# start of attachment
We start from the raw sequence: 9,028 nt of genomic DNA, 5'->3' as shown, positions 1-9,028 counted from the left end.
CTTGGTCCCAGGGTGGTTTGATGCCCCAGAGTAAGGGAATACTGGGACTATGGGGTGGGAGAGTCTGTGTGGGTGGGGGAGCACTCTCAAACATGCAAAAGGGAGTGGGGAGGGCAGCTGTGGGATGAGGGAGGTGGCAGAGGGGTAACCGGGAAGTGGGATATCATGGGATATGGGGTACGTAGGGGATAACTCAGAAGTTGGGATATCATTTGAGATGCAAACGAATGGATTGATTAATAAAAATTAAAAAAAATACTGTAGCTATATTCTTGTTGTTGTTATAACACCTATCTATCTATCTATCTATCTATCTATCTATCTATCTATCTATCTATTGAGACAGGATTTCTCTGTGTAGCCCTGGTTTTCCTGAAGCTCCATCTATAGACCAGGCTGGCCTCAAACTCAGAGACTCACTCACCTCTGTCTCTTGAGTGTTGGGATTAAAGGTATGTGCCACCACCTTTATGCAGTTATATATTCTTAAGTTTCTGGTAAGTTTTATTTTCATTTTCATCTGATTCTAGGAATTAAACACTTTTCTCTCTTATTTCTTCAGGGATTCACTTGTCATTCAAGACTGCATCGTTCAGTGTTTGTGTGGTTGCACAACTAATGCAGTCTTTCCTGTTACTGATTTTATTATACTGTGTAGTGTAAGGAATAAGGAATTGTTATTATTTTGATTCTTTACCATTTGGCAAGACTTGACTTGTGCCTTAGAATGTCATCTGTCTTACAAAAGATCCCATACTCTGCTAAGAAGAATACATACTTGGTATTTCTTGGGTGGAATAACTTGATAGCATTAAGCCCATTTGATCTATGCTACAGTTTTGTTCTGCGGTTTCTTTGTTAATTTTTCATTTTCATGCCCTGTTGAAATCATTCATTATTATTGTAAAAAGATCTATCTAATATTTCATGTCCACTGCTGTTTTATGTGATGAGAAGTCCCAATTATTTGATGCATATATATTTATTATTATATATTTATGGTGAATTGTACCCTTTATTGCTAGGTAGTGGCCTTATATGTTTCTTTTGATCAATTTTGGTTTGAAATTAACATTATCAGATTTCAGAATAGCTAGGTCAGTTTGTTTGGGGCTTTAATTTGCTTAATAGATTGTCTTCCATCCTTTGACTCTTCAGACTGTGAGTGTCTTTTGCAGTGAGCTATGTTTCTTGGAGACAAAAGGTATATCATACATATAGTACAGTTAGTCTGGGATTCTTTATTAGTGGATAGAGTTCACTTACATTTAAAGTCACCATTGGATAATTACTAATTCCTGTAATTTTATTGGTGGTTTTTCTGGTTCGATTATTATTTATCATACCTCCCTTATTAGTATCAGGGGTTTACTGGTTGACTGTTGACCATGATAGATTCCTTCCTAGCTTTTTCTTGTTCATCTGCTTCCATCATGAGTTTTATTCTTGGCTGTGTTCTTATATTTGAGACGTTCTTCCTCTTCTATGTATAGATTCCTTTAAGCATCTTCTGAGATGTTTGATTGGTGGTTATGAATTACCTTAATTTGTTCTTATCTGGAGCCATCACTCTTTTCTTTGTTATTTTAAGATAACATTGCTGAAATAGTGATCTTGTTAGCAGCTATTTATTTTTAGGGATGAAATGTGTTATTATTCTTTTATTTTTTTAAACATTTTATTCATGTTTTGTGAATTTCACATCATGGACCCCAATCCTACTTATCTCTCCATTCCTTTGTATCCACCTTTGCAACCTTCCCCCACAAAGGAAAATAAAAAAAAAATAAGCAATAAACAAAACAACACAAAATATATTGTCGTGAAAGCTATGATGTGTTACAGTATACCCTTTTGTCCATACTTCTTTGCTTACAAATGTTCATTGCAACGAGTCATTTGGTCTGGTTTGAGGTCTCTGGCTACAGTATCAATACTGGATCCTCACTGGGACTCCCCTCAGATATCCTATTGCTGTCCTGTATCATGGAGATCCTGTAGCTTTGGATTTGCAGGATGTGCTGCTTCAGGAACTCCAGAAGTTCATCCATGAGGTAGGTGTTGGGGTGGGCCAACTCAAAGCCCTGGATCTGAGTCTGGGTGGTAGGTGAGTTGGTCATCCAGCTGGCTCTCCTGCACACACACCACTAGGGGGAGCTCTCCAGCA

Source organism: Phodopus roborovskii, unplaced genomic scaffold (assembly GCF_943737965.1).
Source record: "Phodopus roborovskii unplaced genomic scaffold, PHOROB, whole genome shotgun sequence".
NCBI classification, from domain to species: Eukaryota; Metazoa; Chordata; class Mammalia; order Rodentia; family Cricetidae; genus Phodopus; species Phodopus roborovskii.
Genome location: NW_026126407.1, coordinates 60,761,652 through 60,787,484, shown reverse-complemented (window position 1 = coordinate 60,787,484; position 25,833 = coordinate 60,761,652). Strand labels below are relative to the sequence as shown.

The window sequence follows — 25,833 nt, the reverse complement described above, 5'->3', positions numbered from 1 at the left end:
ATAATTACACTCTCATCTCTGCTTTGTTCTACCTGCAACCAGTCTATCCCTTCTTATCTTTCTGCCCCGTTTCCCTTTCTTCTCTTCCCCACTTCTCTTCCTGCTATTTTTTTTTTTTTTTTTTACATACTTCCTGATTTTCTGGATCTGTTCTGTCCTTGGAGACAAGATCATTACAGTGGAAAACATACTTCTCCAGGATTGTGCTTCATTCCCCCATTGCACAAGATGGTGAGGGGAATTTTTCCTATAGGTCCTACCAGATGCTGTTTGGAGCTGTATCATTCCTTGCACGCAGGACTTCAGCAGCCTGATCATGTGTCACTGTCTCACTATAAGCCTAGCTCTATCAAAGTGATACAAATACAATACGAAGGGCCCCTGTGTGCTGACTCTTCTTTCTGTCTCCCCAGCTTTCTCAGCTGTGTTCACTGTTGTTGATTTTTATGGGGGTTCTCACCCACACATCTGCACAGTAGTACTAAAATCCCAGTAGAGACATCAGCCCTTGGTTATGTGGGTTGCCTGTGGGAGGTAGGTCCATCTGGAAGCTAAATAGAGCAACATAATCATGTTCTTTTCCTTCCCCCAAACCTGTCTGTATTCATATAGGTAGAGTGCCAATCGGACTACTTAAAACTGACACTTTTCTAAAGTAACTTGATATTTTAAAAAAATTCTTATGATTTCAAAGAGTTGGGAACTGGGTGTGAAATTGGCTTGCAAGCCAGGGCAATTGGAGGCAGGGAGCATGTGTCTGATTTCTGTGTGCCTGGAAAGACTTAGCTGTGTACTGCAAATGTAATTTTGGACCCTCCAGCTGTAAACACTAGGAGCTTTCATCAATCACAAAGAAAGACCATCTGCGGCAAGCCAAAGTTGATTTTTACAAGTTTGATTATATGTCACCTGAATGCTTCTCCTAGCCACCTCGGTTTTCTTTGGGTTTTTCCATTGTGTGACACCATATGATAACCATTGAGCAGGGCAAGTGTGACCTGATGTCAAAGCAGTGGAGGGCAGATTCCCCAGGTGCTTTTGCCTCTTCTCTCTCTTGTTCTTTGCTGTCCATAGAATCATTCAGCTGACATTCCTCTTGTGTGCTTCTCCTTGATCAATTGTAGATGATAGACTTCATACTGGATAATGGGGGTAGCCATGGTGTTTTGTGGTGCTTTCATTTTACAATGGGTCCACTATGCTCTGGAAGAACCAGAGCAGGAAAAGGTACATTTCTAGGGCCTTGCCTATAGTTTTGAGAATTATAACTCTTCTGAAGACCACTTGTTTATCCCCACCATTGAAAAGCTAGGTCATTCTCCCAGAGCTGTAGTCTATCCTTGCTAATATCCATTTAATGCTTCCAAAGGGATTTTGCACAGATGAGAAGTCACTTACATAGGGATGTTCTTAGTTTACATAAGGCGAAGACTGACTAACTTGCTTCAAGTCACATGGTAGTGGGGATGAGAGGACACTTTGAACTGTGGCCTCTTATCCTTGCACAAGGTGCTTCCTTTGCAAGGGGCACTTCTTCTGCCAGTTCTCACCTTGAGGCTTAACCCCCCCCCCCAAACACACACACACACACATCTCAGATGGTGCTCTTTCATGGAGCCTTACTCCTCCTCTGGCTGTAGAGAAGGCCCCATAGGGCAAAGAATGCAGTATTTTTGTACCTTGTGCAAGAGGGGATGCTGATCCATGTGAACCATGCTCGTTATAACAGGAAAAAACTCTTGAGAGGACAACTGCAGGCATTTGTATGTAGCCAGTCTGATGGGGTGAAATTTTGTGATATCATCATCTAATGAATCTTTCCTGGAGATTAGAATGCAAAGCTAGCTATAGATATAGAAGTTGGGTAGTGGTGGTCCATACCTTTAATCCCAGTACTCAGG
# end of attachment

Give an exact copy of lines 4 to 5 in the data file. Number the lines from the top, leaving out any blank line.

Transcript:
Source record: "Phodopus roborovskii unplaced genomic scaffold, PHOROB, whole genome shotgun sequence".
NCBI classification, from domain to species: Eukaryota; Metazoa; Chordata; class Mammalia; order Rodentia; family Cricetidae; genus Phodopus; species Phodopus roborovskii.